Zach Schiff led green-to-checkered in 125cc Shifter (Photo: Margay Racing / Mark Schwigen)

Schiff – “At the coolest venue and track, I had the best team support I could ask for. The HMG group and Evan Batt gave me a perfect kart to go contend for the win. Cannot thank them enough and everyone at the Quincy Grand Prix for making that race happen.”

Winning the Vintage class was David Fisher. Other winners include the Saturday Sprint victories by Justin Vancil (Margay Ignite), Evan Stamer (Yamaha) and Riley Scott (Briggs 206).

The weekend also honored two karting dignitaries with the support of event announcer Randy Kugler. The former World Karting Association President helped in welcoming Terry Traeder and Margay Racing’s Keith Freber to the WKA Hall of Fame.

Keith Freber – “The 34th running of the Quincy Grand Prix exceeded expectations across the board. Entries were up and Terry Traeder and his team put together the most professionally organized, promoted and executed kart race I have ever attended. The track is absolutely amazing to drive with a great flow that really rewards a driver who can get into a rhythm.  JT Miles and his track safety crew should be commended for their efforts to provide the racers with a safe course and the Quincy Parks Departments commitment to the event is amazing.  The commitment level of the entire city of Quincy is quite impressive with everyone from Mayor Kyle Moore all the way down to the many volunteers who work corners and traffic control clearly committed to the success of the event.  The Quincy Grand Prix is a great model for how the events should be done.  This is definitely one that should be on every karters ‘must-go’ list in 2020!”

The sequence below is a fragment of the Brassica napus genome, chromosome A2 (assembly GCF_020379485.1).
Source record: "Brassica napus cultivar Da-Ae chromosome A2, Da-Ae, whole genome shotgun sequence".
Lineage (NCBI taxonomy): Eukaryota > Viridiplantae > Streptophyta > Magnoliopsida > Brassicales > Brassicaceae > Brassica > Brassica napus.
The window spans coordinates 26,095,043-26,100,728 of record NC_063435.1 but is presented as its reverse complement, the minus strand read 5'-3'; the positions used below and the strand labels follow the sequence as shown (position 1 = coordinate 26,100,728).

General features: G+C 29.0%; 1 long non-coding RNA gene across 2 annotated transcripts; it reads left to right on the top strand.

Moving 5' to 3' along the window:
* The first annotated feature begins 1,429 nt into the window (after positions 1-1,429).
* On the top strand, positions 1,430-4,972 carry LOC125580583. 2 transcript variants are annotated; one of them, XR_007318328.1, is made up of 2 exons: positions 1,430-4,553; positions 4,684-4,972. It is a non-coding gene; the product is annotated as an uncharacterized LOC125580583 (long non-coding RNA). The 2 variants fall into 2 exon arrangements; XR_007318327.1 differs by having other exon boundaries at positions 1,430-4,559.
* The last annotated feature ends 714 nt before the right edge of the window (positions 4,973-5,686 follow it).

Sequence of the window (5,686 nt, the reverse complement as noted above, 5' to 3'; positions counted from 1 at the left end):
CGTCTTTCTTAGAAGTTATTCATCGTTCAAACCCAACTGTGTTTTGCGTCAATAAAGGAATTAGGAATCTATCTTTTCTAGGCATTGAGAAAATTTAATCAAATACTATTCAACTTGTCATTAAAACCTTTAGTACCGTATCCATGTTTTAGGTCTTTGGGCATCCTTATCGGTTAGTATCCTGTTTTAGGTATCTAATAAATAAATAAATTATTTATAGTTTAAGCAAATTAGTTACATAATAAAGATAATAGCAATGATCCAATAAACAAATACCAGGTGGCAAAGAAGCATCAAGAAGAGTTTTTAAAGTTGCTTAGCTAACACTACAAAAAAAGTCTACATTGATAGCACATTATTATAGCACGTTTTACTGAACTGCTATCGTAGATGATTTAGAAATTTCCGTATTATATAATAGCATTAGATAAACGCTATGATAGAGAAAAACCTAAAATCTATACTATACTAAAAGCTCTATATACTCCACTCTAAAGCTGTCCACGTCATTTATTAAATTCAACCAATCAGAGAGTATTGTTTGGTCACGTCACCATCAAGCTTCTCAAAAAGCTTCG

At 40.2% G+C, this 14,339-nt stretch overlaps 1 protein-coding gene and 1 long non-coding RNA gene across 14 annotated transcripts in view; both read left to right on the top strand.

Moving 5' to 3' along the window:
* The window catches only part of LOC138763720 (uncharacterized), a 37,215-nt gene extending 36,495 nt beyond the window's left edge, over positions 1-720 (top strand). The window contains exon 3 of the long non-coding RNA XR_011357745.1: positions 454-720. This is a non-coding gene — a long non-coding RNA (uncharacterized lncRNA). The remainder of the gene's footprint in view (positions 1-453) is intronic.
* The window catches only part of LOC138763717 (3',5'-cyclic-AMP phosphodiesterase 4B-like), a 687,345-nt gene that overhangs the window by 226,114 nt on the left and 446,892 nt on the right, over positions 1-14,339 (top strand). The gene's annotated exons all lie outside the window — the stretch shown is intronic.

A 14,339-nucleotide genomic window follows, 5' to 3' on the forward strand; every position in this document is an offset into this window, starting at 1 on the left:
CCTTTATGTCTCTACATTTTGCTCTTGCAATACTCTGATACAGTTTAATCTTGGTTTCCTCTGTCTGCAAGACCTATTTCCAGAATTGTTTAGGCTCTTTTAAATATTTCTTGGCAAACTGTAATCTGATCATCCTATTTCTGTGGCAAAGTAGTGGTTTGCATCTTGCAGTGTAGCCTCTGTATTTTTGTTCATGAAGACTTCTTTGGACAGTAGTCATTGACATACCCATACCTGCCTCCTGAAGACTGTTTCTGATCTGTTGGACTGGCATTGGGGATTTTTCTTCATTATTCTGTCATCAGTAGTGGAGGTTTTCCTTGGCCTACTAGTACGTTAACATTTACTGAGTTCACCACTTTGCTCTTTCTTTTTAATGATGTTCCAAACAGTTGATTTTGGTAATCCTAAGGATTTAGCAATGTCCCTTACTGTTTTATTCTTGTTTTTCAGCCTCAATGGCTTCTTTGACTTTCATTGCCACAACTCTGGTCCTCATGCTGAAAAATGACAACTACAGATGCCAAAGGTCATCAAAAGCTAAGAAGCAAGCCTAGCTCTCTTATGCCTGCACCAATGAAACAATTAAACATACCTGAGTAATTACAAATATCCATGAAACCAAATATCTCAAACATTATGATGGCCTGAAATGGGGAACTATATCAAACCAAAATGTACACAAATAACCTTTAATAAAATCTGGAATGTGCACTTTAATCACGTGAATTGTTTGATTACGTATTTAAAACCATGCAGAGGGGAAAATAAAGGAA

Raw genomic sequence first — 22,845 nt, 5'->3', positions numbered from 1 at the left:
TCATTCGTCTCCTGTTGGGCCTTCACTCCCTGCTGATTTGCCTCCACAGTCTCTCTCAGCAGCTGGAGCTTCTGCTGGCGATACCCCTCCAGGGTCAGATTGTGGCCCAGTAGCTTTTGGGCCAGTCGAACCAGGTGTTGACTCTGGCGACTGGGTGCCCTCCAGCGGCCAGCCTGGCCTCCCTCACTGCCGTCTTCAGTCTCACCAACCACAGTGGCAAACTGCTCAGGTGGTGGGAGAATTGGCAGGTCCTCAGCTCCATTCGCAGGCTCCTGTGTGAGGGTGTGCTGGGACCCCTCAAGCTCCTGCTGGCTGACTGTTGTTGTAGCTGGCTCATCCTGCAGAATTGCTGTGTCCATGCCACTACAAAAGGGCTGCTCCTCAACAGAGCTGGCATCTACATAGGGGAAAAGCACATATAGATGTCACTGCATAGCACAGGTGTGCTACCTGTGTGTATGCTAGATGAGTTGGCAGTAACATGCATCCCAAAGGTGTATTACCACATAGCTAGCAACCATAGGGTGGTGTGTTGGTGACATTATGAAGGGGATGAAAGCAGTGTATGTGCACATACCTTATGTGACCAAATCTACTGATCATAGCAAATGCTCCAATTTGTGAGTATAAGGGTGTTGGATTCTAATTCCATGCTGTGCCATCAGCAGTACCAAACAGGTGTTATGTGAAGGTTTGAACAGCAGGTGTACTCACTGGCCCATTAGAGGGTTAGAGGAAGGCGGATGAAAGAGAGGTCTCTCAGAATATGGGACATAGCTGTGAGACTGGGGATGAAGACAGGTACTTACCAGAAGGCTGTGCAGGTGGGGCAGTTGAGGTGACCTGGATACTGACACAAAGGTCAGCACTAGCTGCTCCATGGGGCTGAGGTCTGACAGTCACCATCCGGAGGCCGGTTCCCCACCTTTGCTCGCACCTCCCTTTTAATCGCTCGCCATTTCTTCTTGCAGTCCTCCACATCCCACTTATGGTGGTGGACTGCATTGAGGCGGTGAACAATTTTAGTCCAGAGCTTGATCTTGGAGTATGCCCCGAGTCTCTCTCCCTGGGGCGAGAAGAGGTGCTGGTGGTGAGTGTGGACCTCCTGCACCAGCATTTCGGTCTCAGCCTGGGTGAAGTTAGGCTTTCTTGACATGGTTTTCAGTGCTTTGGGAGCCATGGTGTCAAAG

A first Quincy GP victory for Gage Rucker in Yamaha Heavy (Photo: Margay Racing / Mark Schwigen)

“Saturday was definitely the highlight of my career in karting.  To be inducted into the World Karting Association Hall of Fame came as a complete surprise. I am truly honored to have been recognized in this manner and to have Randy Kugler making the presentation and then receiving the award from my father just made it that much more special. I have been fortunate to work with a lot of great people over the last 35 years and this award is really reflective of their impact on me.  To join my grandfather Elmer (1987) and my father Don (2006) in the Hall of Fame is really amazing, it’s just hard to put into words how much this means. I’d like to thank WKA for this award and for all they do to continue to advance the sport.”

Another historic mark was the 34th Quincy Grand Prix for veteran karter Mike Birdsell. The 14-time Park winner made his 34th start, dating back to the inaugural event in 1970. His first victory came in 1972 in American Reed Light. Birdsell raced in Margay Ignite Senior and Masters on the weekend, with a best finish of 11th in the elder division. You can believe that Birdsell along with the many drivers in attendance will be part of the 35th edition in 2020!

Full results can be found on MyLaps.